Conjugation of the bioactive agent to the acrylamide-based copolymer by chemical bonding can be carried out using any established coupling chemistry. For example, where the acrylamide-based copolymer or a linker attached thereto bears hydrophilic groups such as hydroxyl, amino or carboxylic groups, coupling the bioactive group and the hydrophilic groups can be readily achieved using EDC chemistry (see, e.g., Olde Damink L. H., et al., Biomaterials. 17(8):765-73 (1996)). Some other examples of coupling the bioactive agent to the hydrophilic groups via chemical bonding are described in U.S. patent application Ser. No. 10/857,141, the teaching of which is incorporated hereto in its entirety by reference.

Coating Construct

The acrylamide-based copolymer described herein can be used with or without a bioactive agent conjugated thereto. In some embodiments, the acrylamide-based copolymer can be used as a matrix including a bioactive agent or a topcoat on an implantable device to control the release of the bioactive agent (e.g., a drug) from the implantable device. In some embodiments, the acrylamide-based copolymer can form a topcoat on an implantable device as surface functionalization of the implantable device. The acrylamide-based copolymer can include a bioactive agent permanently bound thereto, the bioactive agent imparting beneficial surface biological properties to the implantable device. The matrix or topcoat can further include a biocompatible polymer other than the acrylamide-based copolymer (“biocompatible polymer”) described herein.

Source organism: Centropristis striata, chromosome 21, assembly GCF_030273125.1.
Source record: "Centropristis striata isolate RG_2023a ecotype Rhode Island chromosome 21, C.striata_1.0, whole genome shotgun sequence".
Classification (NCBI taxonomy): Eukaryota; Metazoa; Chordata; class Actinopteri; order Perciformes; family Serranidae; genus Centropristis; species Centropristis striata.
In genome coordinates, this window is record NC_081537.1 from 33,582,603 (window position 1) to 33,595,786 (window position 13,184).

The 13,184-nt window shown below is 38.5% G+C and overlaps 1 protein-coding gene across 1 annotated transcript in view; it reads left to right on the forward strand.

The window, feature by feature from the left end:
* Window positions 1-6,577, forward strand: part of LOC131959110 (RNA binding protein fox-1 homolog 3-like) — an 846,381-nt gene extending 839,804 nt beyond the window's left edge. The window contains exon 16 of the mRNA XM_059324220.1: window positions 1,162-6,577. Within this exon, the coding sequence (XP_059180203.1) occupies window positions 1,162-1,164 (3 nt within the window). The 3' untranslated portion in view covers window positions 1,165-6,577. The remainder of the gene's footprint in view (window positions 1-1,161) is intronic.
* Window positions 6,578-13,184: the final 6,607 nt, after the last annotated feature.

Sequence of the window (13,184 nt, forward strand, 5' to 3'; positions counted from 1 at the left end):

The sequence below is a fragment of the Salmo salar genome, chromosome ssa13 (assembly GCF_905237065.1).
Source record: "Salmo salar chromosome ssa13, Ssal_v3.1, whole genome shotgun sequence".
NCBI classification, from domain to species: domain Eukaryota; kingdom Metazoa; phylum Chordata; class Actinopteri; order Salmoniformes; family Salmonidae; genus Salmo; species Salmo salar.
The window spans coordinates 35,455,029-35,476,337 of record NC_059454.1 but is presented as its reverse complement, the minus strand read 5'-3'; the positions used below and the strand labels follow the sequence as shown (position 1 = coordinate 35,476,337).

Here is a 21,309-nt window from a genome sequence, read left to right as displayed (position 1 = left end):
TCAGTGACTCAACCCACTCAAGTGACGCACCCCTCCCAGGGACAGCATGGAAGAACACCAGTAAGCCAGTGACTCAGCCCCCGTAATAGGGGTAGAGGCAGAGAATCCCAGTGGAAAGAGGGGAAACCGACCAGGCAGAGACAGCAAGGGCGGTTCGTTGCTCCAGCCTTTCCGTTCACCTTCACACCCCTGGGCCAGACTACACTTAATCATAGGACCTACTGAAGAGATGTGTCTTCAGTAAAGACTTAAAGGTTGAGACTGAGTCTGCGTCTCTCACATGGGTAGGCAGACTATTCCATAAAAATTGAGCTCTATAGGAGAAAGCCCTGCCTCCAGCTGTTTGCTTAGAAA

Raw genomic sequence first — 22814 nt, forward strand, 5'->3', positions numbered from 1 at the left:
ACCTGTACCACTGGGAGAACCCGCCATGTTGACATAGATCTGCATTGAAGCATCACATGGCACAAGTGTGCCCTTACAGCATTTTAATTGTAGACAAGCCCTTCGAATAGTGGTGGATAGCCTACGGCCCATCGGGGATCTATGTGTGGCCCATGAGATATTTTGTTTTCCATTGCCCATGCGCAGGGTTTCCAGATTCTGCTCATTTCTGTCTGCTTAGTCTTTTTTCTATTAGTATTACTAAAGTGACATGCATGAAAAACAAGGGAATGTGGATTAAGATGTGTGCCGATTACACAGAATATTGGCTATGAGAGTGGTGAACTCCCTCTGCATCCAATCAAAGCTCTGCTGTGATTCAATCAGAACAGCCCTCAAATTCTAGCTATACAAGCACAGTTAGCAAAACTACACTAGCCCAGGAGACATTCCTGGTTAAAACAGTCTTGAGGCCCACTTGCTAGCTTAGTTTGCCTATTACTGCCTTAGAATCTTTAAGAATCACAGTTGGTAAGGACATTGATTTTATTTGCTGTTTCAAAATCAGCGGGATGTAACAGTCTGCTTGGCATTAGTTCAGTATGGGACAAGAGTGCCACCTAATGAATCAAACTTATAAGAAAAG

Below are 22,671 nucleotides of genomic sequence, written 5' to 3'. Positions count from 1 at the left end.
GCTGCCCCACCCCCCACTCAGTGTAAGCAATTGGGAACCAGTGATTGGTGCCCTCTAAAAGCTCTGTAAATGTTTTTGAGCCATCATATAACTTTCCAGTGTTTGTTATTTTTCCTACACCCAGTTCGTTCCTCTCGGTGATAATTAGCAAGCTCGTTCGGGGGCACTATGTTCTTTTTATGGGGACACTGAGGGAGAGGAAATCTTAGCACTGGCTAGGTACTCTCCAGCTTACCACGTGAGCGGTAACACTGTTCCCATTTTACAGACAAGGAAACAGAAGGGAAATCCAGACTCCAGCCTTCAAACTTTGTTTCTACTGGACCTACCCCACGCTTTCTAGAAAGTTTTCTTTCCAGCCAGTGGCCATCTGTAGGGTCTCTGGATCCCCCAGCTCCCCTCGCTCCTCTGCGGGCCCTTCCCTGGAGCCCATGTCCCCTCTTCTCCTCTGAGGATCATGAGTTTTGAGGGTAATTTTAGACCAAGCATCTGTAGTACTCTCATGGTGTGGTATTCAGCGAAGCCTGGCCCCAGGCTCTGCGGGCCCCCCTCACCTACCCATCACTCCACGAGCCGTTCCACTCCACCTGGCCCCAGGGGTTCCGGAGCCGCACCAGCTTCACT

Release of the bioactive agent from the matrix or topcoat of the implantable device can proceed via several mechanisms, which vary according to the nature of the binding force between the bioactive agent and the acrylamide-based copolymer. For example, where the binding force between bioactive agent and the acrylamide-based copolymer is not covalent chemical bonding, the bioactive agent can diffuse out of the matrix or topcoat so as to release into the blood stream or a tissue of a human being who receives an implantable device having a matrix or topcoat described herein. Where the nature of binding between a bioactive agent and the acrylamide-based copolymer is covalent bonding via a labile linker, release of the bioactive agent can be achieved by degradation or disruption of the labile linker to cause the bioactive agent to release into the blood stream or a tissue of a human being who receives an implantable device having a matrix or topcoat described herein. Degradation or disruption of the labile linker can be achieved by enzymedic degradation or hydrolytic degradation of the labile linker.

Biocompatible Polymers